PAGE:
Audio Tours of the Magic Kingdom (audio productions) from Lou Mongello and WDW Radio. It’s no secret I’m a fan of my friend Lou’s work, but these Audio Tours are extra special. They are super unique, allowing you to listen along from home and feel as if you’re there (having included just the right amount of background noise/music). The other option though, and one of my absolute favorites when I’m traveling or visiting a park alone, is to pop in headphones and listen as you walk around. It’s like having a VIP Tour Guide that is one of the most knowledgeable people on the subject of Disney details and story, but you don’t have to talk to anyone or hang out with a group if you’re an introvert like me! Hehe. Lou also provides really great scavenger hunts every month, designed just for members of the WDW Radio Nation.
Secret Stories of Walt Disney World: Things You Never Knew You Never Knew (books): Volume 1 or Volume 2 by Jim Korkis. Some of Jim Korkis’ books are free for Kindle Unlimited folks, otherwise I would like to vouch that they’re worth every penny. I had the opportunity to chat with Jim at length in an interview featured on The Disney Nerds Podcast. He is a fantastic storyteller, and has countless fantastic stories to tell – stories that you might not hear anywhere else!
Maps of the Disney Parks: Charting 60 Years from California to Shanghai (book) by Vanessa Hunt, Kevin Neary, and Susan Neary. This brand spanking new book arrived at my house the day we left for Walt Disney World last month. On that trip (and despite having no idea such a book exists), all three of my kids were thoroughly entertained by looking at current park maps while we were waiting at a park or hanging out in the hotel room. So now, you can bet that all five of us are obsessed with this spectacular book. It’s a gorgeous, oversized coffee table type book, and I truly believe it’s a must have for any fan of Disney Parks. Having not visited until the early 2000s – but exploring Disney Parks history at length – this collection of maps was surreal to me. It’s not just fun to look at, but also contains lots of information on how and why certain transfmorations have been made. My kids were just thrilled – and so entertaining – to point out how few (or how many) rides used to be in a particular area, how “young” many of the rides are they assume have always been around, etc. The book was put together by Imagineer Vanessa Hunt (who has helped curate the Walt Disney Imagineering Art Library) alongside other authors and Disney Historians within the company – so it’s an incredible resource!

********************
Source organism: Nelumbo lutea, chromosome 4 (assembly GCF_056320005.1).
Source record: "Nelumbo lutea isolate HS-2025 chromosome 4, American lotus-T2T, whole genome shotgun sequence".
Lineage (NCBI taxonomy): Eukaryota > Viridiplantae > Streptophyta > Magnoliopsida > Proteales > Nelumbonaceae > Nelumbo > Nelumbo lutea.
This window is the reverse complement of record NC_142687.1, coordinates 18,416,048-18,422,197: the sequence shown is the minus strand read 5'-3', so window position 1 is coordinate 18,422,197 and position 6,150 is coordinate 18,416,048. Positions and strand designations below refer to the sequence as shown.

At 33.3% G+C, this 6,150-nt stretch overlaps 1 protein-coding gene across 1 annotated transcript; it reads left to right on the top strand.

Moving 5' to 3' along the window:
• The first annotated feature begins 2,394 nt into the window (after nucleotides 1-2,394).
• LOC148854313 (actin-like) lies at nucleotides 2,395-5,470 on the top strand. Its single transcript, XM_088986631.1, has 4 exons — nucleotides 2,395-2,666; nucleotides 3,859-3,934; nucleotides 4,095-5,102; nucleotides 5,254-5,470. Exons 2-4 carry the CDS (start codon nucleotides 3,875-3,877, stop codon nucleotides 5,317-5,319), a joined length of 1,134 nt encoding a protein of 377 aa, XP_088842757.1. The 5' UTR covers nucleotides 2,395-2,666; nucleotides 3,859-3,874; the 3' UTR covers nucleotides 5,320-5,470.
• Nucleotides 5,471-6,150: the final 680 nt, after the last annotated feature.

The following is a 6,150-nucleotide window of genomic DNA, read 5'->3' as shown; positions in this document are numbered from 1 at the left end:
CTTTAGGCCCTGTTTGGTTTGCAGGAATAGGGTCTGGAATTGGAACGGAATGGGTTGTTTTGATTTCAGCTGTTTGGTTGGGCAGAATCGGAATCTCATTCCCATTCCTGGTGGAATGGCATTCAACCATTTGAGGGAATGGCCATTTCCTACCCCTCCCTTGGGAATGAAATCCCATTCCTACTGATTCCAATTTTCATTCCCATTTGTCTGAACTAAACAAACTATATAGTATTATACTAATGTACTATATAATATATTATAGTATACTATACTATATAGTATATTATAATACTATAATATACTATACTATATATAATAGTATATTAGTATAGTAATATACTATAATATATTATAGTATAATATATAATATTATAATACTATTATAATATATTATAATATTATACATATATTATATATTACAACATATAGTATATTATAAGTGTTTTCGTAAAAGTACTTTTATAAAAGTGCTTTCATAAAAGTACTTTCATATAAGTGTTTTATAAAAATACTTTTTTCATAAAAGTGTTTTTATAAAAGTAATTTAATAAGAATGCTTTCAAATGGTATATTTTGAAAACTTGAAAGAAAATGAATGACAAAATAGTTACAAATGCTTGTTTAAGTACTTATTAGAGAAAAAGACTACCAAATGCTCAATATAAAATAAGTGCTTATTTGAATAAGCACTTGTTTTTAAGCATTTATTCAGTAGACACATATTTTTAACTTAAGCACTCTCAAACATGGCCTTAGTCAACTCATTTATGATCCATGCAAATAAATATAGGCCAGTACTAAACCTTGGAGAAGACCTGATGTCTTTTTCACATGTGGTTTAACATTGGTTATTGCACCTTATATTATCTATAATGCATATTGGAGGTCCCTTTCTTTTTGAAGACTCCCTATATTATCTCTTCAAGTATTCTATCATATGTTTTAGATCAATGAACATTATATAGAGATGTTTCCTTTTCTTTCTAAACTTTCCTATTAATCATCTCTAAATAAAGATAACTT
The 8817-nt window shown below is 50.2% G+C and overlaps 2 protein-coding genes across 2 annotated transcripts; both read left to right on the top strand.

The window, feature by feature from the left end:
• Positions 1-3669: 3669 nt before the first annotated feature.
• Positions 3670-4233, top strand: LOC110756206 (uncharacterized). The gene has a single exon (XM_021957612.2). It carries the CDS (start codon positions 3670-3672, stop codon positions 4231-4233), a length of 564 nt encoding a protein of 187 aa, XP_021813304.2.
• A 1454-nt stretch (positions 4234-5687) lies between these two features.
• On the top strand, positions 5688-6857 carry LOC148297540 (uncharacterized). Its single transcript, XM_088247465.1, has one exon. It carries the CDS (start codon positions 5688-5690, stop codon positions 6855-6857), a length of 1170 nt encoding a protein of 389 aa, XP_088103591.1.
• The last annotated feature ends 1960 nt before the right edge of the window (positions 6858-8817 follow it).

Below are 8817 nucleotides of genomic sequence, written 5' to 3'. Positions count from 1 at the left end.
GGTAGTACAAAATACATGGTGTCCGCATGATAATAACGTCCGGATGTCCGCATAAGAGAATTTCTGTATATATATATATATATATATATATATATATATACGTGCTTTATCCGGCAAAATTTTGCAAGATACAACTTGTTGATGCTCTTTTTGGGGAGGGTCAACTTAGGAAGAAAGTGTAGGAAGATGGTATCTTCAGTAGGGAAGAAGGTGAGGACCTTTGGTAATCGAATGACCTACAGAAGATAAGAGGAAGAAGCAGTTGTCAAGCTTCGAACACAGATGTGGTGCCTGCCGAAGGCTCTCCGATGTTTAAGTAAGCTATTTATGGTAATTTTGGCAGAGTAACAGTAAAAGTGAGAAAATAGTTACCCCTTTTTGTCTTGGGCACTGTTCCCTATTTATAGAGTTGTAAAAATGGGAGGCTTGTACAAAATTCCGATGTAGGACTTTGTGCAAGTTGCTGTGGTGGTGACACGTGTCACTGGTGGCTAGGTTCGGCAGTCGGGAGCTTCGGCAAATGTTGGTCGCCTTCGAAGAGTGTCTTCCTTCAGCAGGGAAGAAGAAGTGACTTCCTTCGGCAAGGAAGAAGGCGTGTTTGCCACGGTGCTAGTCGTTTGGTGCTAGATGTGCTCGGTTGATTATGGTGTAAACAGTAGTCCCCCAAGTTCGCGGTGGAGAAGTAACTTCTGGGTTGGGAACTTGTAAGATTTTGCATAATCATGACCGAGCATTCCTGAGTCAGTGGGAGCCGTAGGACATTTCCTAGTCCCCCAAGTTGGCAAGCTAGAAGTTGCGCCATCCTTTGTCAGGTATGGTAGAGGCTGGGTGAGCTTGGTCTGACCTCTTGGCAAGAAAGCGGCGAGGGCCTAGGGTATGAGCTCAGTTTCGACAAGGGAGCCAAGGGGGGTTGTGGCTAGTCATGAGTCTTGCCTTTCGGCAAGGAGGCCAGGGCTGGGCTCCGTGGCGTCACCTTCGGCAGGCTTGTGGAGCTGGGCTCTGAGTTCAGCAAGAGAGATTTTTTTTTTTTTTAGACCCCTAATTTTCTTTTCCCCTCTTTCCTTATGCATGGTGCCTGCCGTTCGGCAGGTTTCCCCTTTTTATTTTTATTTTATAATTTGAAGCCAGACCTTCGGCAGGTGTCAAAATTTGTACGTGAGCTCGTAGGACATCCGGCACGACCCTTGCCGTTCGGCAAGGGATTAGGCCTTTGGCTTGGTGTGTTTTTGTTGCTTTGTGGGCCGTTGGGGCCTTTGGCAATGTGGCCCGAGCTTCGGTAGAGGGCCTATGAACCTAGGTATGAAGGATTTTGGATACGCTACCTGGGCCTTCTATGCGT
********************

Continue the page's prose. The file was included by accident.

Poster Art of the Disney Parks (book) by Daniel Handke, Vanessa Hunt, and Tony Baxter. After seeing this book in the parks in 2012, it was high on my Christmas list that year. When I received it, my husband and I spent quite a while looking through it – and a number of people have done the same since. Much like the Maps… book (above), this is a title that was put together within the company, with lots of input from renowned Imagineers and historians. Be advised, this is a big book – measuring approximately 11 x 14 inches. The size is an appropriate choice though, to provide plenty of room for the “posters” as well as commentary on the art, attraction history, and the artists involved in bringing them to life.
Do you have a favorite book (or 5) about the Disney Parks? Have you tried any of the in-park activities beyond Hidden Mickey hunting? I’d love to hear!
check out the other great posts from the Blogorail!
Here is the map of our Magical Blogorail Blue | Best Disney Apps” at Disney Loop:
- 1st Stop – Frontierland Station | Hidden Mickeys of Magic Kingdom
- 2nd Stop – The Delightful Life | More Walt Disney World and Disneyland activities for Hidden Mickey Fans